Capitalism in India: Ratan Tata’s legacy
The Economist - about 5 years
IT IS easy to understand why Ratan Tata, who retires as chairman of Tata Sons on December 28th, is important. The conglomerate he runs is India’s largest private-sector concern, accounting for 7% of the stockmarket. It pays 3% of all India’s corporate tax and 5% of all its excise duty. You can live in a house, drive a car, make a phone call, season your food, insure yourself, wear a watch, walk in shoes, cool yourself with air-conditioning and stay in a hotel, all courtesy of Tata firms. Polite, elegant and reserved, Mr Tata has been the king of India’s corporate scene for the past two decades. Indians look up to him in much the same way that Italians once looked up to Gianni Agnelli at Fiat or Americans did to J.P. Morgan.In some ways, though, the reverence for Mr Tata is odd. He is not a geekish entrepreneur, like the high-tech wizards in Bangalore. He is an old-style dynast—the fifth generation to run his 144-year-old firm. He took time to grow into the job: when he took ...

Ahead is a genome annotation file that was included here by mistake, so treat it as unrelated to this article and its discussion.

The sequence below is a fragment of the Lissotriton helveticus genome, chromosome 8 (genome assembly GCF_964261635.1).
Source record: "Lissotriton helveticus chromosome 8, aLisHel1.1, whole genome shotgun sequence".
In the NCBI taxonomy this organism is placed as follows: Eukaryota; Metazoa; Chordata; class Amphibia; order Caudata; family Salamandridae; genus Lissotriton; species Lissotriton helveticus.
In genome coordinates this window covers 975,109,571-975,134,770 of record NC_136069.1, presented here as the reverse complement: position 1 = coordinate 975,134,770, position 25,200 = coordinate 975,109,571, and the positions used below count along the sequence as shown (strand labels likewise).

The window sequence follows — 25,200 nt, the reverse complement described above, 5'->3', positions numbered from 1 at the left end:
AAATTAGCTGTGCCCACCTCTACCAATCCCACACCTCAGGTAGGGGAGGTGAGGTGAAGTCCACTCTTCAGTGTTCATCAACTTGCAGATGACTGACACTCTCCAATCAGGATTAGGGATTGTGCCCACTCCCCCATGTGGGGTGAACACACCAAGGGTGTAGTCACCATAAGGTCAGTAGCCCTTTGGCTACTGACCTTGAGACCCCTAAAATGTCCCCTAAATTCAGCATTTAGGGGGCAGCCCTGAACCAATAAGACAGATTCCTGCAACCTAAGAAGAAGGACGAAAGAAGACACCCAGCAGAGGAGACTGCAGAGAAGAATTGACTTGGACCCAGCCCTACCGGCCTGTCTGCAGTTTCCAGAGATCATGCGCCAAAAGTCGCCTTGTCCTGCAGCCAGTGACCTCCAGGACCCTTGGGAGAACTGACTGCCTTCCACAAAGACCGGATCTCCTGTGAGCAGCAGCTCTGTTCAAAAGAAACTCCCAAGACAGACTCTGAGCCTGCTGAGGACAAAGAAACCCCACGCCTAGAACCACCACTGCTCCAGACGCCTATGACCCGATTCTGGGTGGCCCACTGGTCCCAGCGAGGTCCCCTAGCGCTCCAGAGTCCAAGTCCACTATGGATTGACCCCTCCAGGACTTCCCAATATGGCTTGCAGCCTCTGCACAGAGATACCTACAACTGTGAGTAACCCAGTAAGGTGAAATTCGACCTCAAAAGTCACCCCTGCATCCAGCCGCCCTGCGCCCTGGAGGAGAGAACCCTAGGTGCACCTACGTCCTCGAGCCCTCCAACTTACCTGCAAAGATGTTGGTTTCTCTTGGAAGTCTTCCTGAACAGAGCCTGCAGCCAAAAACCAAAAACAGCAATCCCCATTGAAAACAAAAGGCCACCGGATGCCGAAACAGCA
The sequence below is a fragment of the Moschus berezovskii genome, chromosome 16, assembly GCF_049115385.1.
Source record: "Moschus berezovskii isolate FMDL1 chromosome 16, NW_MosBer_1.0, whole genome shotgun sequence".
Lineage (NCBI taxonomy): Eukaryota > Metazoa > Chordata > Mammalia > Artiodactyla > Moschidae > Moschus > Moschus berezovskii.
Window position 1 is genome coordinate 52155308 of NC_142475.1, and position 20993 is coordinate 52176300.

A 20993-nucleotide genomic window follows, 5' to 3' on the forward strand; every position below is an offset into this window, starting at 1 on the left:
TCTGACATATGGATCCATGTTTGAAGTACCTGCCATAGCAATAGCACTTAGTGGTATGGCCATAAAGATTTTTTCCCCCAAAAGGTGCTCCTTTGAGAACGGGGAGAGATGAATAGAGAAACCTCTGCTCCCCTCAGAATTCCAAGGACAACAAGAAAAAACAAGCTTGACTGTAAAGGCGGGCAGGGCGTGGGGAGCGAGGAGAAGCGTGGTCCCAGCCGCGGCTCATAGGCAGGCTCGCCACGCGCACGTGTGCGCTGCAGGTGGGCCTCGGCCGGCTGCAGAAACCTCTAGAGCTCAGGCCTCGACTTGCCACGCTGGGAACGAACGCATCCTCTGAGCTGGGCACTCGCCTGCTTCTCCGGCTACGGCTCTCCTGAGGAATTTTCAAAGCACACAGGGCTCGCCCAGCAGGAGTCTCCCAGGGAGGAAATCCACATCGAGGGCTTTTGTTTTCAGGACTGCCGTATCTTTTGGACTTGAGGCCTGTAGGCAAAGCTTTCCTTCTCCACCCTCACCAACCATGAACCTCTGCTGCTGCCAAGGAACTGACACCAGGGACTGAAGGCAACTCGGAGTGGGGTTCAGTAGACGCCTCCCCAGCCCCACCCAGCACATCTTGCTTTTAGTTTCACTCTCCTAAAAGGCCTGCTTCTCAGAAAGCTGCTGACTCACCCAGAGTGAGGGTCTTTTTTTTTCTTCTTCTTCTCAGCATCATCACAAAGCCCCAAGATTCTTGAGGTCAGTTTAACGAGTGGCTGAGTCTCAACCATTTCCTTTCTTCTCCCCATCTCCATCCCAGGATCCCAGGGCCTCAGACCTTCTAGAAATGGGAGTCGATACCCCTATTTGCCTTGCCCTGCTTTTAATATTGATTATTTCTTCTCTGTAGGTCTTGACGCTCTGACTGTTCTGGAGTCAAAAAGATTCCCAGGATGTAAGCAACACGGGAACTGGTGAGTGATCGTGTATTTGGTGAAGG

Article Link: The Economist article